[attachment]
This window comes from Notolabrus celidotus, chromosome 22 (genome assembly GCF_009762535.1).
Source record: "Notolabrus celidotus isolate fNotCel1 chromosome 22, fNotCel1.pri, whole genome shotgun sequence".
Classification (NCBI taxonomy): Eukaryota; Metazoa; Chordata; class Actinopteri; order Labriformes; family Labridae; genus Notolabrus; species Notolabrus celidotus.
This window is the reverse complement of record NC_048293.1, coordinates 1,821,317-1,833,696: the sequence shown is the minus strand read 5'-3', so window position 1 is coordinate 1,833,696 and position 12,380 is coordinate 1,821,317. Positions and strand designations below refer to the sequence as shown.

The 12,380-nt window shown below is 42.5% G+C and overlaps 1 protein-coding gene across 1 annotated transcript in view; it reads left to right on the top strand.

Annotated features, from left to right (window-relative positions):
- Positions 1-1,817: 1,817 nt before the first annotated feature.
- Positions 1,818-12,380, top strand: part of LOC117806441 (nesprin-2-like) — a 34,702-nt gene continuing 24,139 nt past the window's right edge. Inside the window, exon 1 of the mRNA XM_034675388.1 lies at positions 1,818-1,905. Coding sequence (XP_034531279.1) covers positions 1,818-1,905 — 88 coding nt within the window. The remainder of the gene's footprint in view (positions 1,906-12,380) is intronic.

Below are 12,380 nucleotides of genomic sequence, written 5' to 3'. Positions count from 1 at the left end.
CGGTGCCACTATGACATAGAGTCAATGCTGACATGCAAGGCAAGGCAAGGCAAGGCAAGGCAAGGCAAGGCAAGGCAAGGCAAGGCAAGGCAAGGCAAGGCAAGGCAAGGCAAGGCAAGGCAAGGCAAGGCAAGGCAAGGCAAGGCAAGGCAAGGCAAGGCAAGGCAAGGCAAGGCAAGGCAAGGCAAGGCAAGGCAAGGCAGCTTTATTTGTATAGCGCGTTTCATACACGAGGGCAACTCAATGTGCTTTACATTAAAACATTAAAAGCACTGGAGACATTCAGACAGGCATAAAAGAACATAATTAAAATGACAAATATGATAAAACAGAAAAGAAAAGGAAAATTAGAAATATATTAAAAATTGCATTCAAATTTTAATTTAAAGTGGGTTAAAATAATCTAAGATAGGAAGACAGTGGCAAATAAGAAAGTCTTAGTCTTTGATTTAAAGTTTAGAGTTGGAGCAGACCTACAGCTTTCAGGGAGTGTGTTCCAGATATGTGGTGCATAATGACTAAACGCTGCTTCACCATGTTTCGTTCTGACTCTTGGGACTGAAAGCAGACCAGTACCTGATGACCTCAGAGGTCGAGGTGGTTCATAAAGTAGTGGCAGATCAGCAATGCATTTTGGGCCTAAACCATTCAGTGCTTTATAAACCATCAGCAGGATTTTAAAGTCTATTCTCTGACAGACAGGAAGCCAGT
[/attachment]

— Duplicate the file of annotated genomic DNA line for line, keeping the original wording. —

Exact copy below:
This window comes from Notolabrus celidotus, chromosome 22 (genome assembly GCF_009762535.1).
Source record: "Notolabrus celidotus isolate fNotCel1 chromosome 22, fNotCel1.pri, whole genome shotgun sequence".
Classification (NCBI taxonomy): Eukaryota; Metazoa; Chordata; class Actinopteri; order Labriformes; family Labridae; genus Notolabrus; species Notolabrus celidotus.
This window is the reverse complement of record NC_048293.1, coordinates 1,821,317-1,833,696: the sequence shown is the minus strand read 5'-3', so window position 1 is coordinate 1,833,696 and position 12,380 is coordinate 1,821,317. Positions and strand designations below refer to the sequence as shown.

The 12,380-nt window shown below is 42.5% G+C and overlaps 1 protein-coding gene across 1 annotated transcript in view; it reads left to right on the top strand.

Annotated features, from left to right (window-relative positions):
- Positions 1-1,817: 1,817 nt before the first annotated feature.
- Positions 1,818-12,380, top strand: part of LOC117806441 (nesprin-2-like) — a 34,702-nt gene continuing 24,139 nt past the window's right edge. Inside the window, exon 1 of the mRNA XM_034675388.1 lies at positions 1,818-1,905. Coding sequence (XP_034531279.1) covers positions 1,818-1,905 — 88 coding nt within the window. The remainder of the gene's footprint in view (positions 1,906-12,380) is intronic.

Below are 12,380 nucleotides of genomic sequence, written 5' to 3'. Positions count from 1 at the left end.
CGGTGCCACTATGACATAGAGTCAATGCTGACATGCAAGGCAAGGCAAGGCAAGGCAAGGCAAGGCAAGGCAAGGCAAGGCAAGGCAAGGCAAGGCAAGGCAAGGCAAGGCAAGGCAAGGCAAGGCAAGGCAAGGCAAGGCAAGGCAAGGCAAGGCAAGGCAAGGCAAGGCAAGGCAAGGCAAGGCAAGGCAAGGCAAGGCAGCTTTATTTGTATAGCGCGTTTCATACACGAGGGCAACTCAATGTGCTTTACATTAAAACATTAAAAGCACTGGAGACATTCAGACAGGCATAAAAGAACATAATTAAAATGACAAATATGATAAAACAGAAAAGAAAAGGAAAATTAGAAATATATTAAAAATTGCATTCAAATTTTAATTTAAAGTGGGTTAAAATAATCTAAGATAGGAAGACAGTGGCAAATAAGAAAGTCTTAGTCTTTGATTTAAAGTTTAGAGTTGGAGCAGACCTACAGCTTTCAGGGAGTGTGTTCCAGATATGTGGTGCATAATGACTAAACGCTGCTTCACCATGTTTCGTTCTGACTCTTGGGACTGAAAGCAGACCAGTACCTGATGACCTCAGAGGTCGAGGTGGTTCATAAAGTAGTGGCAGATCAGCAATGCATTTTGGGCCTAAACCATTCAGTGCTTTATAAACCATCAGCAGGATTTTAAAGTCTATTCTCTGACAGACAGGAAGCCAGT